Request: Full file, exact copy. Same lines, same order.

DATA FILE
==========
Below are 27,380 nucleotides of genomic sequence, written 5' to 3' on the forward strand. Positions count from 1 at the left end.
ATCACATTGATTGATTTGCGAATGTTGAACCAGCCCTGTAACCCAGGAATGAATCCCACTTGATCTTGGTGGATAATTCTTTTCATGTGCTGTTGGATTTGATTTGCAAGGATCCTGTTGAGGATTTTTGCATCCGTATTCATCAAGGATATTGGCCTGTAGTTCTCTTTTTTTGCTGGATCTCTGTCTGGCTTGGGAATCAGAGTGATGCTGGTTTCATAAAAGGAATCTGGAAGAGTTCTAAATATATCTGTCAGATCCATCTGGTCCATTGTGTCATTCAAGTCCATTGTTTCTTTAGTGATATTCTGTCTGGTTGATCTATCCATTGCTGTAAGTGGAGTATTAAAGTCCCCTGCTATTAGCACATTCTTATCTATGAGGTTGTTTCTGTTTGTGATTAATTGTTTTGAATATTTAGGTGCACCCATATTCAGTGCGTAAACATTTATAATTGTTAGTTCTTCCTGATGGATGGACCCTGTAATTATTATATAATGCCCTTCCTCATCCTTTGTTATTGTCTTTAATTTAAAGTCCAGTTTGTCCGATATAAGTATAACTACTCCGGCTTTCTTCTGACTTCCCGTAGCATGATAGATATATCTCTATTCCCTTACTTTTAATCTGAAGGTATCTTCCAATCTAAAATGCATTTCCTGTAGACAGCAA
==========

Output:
Below are 27,380 nucleotides of genomic sequence, written 5' to 3' on the forward strand. Positions count from 1 at the left end.
ATCACATTGATTGATTTGCGAATGTTGAACCAGCCCTGTAACCCAGGAATGAATCCCACTTGATCTTGGTGGATAATTCTTTTCATGTGCTGTTGGATTTGATTTGCAAGGATCCTGTTGAGGATTTTTGCATCCGTATTCATCAAGGATATTGGCCTGTAGTTCTCTTTTTTTGCTGGATCTCTGTCTGGCTTGGGAATCAGAGTGATGCTGGTTTCATAAAAGGAATCTGGAAGAGTTCTAAATATATCTGTCAGATCCATCTGGTCCATTGTGTCATTCAAGTCCATTGTTTCTTTAGTGATATTCTGTCTGGTTGATCTATCCATTGCTGTAAGTGGAGTATTAAAGTCCCCTGCTATTAGCACATTCTTATCTATGAGGTTGTTTCTGTTTGTGATTAATTGTTTTGAATATTTAGGTGCACCCATATTCAGTGCGTAAACATTTATAATTGTTAGTTCTTCCTGATGGATGGACCCTGTAATTATTATATAATGCCCTTCCTCATCCTTTGTTATTGTCTTTAATTTAAAGTCCAGTTTGTCCGATATAAGTATAACTACTCCGGCTTTCTTCTGACTTCCCGTAGCATGATAGATATATCTCTATTCCCTTACTTTTAATCTGAAGGTATCTTCCAATCTAAAATGCATTTCCTGTAGACAGCAA